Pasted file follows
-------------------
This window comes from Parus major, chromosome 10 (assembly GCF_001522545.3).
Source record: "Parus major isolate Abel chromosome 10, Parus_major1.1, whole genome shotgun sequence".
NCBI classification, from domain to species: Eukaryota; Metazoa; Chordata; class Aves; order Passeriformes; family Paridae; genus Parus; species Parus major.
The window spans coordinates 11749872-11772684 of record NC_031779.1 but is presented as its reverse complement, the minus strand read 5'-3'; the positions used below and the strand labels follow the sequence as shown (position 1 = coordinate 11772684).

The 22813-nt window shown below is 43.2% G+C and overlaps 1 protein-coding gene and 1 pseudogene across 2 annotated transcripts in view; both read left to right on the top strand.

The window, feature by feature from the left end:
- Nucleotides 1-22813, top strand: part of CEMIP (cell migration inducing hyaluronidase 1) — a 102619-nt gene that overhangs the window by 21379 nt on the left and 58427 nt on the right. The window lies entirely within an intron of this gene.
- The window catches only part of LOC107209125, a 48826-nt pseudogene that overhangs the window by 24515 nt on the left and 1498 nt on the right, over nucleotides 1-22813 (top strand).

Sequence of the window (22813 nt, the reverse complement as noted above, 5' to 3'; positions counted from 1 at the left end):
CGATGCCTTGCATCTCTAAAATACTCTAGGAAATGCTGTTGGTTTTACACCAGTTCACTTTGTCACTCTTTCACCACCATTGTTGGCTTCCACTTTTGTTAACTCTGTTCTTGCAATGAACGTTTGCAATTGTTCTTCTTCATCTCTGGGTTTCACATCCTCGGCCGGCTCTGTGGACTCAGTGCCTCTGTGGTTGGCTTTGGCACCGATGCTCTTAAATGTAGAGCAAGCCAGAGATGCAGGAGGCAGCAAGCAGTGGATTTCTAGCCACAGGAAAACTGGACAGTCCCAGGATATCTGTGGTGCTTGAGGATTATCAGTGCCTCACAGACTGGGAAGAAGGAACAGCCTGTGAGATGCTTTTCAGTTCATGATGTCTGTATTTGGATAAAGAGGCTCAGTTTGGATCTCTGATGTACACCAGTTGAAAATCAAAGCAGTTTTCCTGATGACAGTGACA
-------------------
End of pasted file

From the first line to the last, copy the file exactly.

This window comes from Parus major, chromosome 10 (assembly GCF_001522545.3).
Source record: "Parus major isolate Abel chromosome 10, Parus_major1.1, whole genome shotgun sequence".
NCBI classification, from domain to species: Eukaryota; Metazoa; Chordata; class Aves; order Passeriformes; family Paridae; genus Parus; species Parus major.
The window spans coordinates 11749872-11772684 of record NC_031779.1 but is presented as its reverse complement, the minus strand read 5'-3'; the positions used below and the strand labels follow the sequence as shown (position 1 = coordinate 11772684).

The 22813-nt window shown below is 43.2% G+C and overlaps 1 protein-coding gene and 1 pseudogene across 2 annotated transcripts in view; both read left to right on the top strand.

The window, feature by feature from the left end:
- Nucleotides 1-22813, top strand: part of CEMIP (cell migration inducing hyaluronidase 1) — a 102619-nt gene that overhangs the window by 21379 nt on the left and 58427 nt on the right. The window lies entirely within an intron of this gene.
- The window catches only part of LOC107209125, a 48826-nt pseudogene that overhangs the window by 24515 nt on the left and 1498 nt on the right, over nucleotides 1-22813 (top strand).

Sequence of the window (22813 nt, the reverse complement as noted above, 5' to 3'; positions counted from 1 at the left end):
CGATGCCTTGCATCTCTAAAATACTCTAGGAAATGCTGTTGGTTTTACACCAGTTCACTTTGTCACTCTTTCACCACCATTGTTGGCTTCCACTTTTGTTAACTCTGTTCTTGCAATGAACGTTTGCAATTGTTCTTCTTCATCTCTGGGTTTCACATCCTCGGCCGGCTCTGTGGACTCAGTGCCTCTGTGGTTGGCTTTGGCACCGATGCTCTTAAATGTAGAGCAAGCCAGAGATGCAGGAGGCAGCAAGCAGTGGATTTCTAGCCACAGGAAAACTGGACAGTCCCAGGATATCTGTGGTGCTTGAGGATTATCAGTGCCTCACAGACTGGGAAGAAGGAACAGCCTGTGAGATGCTTTTCAGTTCATGATGTCTGTATTTGGATAAAGAGGCTCAGTTTGGATCTCTGATGTACACCAGTTGAAAATCAAAGCAGTTTTCCTGATGACAGTGACA